Suchodolski JS, Camacho J, Steiner JM. Analysis of bacterial diversity in the canine duodenum, jejunum, ileum, and colon by comparative 16S rDNA analysis. FEMS Microbiol Ecol 66(12):487-498, 2008

Xenoulis PG, Palculcit B, Allenspach K, Steiner JM, Van House A, Suchodolski JS. Molecular-phylogenetic characterization of microflora imbalances in the small intestine of dogs with inflammatory bowel disease. FEMS Microbiol Ecol 66(12):499-510, 2008

Ritchie LE, Steiner JM, Suchodolski JS. Assessment of microbial diversity along the feline intestinal tract using 16S rRNA gene analysis. FEMS Microbiol Ecol 66(12):511-519, 2008

Suchodolski JS, Morris EK, Allenspach K, Jergens AE, Harmoinen JA, Westermarck E, Steiner JM. Prevalence and identification of fungal DNA in the small intestine of healthy dogs and dogs with chronic enteropathies. Vet Microbiol 132(3-4):379-388, 2008


Curriculum vitae

Jan S. Suchodolski graduated with a veterinary degree from the University of Veterinary Medicine in Vienna, Austria in 1997. After working for several years in a small animal specialty clinic he returned to academia and received his Dr. med. vet. degree from the University of Vienna, Austria in recognition for his research on potential diagnostic marker for canine gastric disease. In 2005 Dr. Suchodolski received his PhD in Veterinary Microbiology from Texas A&M University for his work on molecular markers for the assessment of the intestinal microbiota. He is also board certified in immunology by the American College of Veterinary Microbiologists (ACVM). He currently serves as Clinical Associate Professor and Associate Director of the GI Lab.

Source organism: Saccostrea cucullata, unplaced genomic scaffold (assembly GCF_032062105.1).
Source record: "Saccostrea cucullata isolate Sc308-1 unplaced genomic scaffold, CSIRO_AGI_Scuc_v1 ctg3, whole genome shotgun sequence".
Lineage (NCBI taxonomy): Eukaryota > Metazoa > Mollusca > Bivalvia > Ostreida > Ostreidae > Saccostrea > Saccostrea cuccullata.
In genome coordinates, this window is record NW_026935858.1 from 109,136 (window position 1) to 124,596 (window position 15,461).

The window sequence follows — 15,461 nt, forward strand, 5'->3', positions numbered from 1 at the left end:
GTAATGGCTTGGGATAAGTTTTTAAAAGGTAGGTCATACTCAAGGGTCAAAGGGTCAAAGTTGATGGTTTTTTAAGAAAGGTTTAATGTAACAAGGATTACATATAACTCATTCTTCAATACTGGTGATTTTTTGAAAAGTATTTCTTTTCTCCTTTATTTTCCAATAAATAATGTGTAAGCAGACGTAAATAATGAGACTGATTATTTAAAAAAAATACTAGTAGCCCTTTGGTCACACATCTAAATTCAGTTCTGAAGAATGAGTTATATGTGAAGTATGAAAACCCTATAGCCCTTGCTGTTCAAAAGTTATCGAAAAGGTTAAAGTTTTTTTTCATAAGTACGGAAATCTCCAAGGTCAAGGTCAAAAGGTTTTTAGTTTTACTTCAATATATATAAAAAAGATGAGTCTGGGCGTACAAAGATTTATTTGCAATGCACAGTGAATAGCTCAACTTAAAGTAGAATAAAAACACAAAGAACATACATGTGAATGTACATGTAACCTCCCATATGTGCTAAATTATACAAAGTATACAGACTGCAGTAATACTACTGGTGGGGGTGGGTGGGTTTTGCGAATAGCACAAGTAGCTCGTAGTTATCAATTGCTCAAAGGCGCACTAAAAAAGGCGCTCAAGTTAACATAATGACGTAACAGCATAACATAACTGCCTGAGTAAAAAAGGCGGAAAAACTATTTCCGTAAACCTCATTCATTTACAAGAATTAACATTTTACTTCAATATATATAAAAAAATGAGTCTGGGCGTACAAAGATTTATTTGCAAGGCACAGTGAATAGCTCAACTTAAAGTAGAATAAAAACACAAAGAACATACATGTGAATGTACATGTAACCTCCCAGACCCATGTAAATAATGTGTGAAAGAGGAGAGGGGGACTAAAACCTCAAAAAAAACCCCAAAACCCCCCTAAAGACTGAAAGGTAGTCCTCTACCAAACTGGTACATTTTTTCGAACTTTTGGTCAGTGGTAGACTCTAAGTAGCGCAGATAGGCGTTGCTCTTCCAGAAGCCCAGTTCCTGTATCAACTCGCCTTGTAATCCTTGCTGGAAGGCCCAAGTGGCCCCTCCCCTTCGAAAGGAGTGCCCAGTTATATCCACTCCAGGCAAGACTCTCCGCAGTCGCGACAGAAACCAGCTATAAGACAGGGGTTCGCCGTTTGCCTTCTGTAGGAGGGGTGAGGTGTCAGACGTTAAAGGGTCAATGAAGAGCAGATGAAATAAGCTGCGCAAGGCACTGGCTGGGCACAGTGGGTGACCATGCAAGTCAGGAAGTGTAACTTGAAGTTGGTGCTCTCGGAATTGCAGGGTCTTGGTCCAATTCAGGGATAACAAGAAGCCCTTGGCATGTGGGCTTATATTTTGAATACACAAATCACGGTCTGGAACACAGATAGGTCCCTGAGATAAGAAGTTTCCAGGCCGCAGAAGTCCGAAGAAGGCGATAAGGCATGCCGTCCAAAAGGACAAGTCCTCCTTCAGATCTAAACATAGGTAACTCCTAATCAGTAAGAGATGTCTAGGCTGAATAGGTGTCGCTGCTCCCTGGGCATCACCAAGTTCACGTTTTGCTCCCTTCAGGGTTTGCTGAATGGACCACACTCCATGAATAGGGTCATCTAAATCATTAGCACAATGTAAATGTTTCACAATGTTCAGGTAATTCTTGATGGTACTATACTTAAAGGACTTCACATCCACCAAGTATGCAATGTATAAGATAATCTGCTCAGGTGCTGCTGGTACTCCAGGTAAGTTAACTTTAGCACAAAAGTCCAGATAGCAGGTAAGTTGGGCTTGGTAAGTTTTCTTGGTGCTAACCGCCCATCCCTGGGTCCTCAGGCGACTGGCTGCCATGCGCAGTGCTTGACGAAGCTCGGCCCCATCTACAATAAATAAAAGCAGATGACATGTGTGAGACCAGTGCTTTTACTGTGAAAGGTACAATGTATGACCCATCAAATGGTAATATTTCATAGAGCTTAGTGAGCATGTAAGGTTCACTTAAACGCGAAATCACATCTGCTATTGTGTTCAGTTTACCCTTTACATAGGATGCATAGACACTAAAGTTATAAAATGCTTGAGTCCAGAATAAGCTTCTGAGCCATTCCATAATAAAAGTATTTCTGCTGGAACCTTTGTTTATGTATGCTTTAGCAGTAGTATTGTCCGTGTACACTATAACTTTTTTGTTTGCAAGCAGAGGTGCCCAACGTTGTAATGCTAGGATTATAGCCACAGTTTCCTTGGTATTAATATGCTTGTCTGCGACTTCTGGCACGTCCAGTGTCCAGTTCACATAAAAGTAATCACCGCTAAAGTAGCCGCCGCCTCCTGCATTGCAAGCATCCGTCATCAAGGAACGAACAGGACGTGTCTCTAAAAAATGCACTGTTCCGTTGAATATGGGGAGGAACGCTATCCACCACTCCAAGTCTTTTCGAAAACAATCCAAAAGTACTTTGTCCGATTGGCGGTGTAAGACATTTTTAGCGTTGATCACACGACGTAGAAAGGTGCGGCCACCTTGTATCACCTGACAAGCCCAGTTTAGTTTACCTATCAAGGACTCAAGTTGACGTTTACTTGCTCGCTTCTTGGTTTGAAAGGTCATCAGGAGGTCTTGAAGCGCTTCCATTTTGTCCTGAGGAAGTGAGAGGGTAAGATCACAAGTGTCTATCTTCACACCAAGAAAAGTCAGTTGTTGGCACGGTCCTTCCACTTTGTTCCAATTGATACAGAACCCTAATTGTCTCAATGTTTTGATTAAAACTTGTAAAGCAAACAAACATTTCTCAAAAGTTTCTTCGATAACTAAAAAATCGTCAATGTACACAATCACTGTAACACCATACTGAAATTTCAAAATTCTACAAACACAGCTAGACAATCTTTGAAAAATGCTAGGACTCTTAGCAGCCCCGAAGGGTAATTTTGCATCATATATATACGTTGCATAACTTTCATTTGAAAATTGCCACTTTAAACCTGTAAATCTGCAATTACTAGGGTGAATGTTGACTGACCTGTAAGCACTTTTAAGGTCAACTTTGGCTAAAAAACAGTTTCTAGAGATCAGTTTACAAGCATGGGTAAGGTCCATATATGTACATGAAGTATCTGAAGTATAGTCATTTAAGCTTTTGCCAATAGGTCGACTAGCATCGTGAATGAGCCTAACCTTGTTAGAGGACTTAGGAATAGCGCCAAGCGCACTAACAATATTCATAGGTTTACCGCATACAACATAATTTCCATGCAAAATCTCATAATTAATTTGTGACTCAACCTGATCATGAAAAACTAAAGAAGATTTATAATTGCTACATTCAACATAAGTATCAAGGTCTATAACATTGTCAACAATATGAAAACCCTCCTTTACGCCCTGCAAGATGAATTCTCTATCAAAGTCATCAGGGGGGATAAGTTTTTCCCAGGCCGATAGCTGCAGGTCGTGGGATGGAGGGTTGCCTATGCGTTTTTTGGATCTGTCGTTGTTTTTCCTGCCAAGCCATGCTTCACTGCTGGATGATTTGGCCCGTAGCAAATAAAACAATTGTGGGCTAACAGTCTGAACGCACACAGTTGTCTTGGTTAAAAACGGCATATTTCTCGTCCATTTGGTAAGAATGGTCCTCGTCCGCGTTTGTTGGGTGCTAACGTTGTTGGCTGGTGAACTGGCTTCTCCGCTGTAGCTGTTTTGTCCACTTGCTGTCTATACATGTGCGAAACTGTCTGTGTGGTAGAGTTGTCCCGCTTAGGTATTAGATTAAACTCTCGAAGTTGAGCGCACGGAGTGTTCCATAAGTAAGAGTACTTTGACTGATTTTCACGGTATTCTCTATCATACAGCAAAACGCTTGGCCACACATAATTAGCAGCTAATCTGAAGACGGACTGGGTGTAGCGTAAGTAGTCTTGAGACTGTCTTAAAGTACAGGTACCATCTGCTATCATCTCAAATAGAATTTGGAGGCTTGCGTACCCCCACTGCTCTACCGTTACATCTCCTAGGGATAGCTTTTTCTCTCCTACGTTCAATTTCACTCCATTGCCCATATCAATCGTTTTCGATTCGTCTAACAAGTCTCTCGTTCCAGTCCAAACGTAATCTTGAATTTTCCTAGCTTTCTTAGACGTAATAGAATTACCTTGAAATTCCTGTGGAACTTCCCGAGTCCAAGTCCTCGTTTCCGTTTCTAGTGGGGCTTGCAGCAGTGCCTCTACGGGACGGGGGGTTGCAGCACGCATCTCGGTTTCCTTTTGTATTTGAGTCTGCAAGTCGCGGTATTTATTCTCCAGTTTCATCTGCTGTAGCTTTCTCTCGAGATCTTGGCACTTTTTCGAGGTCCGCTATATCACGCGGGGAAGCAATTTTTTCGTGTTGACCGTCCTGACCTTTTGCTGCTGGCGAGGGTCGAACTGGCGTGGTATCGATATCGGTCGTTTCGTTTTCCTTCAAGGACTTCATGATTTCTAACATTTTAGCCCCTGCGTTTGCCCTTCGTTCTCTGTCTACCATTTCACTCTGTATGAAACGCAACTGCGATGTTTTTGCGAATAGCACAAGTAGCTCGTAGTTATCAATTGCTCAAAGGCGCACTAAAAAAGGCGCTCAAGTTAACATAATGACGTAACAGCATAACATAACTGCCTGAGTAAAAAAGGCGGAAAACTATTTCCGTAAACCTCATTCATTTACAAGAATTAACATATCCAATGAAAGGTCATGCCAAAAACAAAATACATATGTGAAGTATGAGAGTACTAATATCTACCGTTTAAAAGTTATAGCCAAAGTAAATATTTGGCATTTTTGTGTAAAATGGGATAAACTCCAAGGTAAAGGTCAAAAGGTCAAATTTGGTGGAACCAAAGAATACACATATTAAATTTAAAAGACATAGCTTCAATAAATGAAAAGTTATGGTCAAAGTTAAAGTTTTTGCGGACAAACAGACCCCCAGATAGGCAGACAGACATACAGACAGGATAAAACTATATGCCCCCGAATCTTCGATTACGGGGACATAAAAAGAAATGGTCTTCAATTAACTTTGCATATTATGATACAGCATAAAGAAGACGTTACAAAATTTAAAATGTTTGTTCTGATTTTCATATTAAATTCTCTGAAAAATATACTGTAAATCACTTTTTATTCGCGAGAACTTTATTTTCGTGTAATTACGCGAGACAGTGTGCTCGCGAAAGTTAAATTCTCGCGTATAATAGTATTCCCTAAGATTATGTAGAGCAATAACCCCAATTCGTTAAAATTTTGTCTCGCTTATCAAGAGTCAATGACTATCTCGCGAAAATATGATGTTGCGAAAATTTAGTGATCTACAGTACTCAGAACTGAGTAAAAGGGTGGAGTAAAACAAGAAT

Education

Diplomate ACVM (Immunology), American College of Veterinary Mirobiologists 2012
Ph.D. Veterinary Microbiology, Texas A&M University 2005
Dr.med.vet., Veterinary Sciences, Vetmeduni Vienna, Austria 2003
med. vet.. Veterinary Medicine, Vetmeduni Vienna, Austria 1997

 

Awards and Honors

June 2004 - Research Abstract Award (Best gastroenterology abstract presentation by an "Investigator in training" at the 2004 ACVIM Forum, Minneapolis, Minn.), conferred by the Comparative Gastroenterology Society

April 2005 - Texas A&M University Veterinary Auxiliary Graduate Award, Honors Convocation, College of Veterinary Medicine

June 2005 - Research Abstract Award (Best gastroenterology abstract presentation by an "Investigator in training" at the 2005 ACVIM Forum, Baltimore, Md.), conferred by the Comparative Gastroenterology Society

2006 - Academic excellence award, Texas A&M Graduate Student, 2005-2006

2010 - Best 2009 publication in Small Animal Gastroenterology, conferred by the European Emesis Council (EES)

 

Service

Secretary Treasurer, Comparative Gastroenterology Society

Academic Editor, PLOS One

Review Editor,  Frontiers in Microbial Symbioses

 

 

Press releases and other interesting articles:

Some of My Best Friends Are Germs

Dogs, people wanted for 'American Gut' project

Texas A&M collaborating on American Gut project

European Emesis Council (EEC) Best Gastroenterology Publication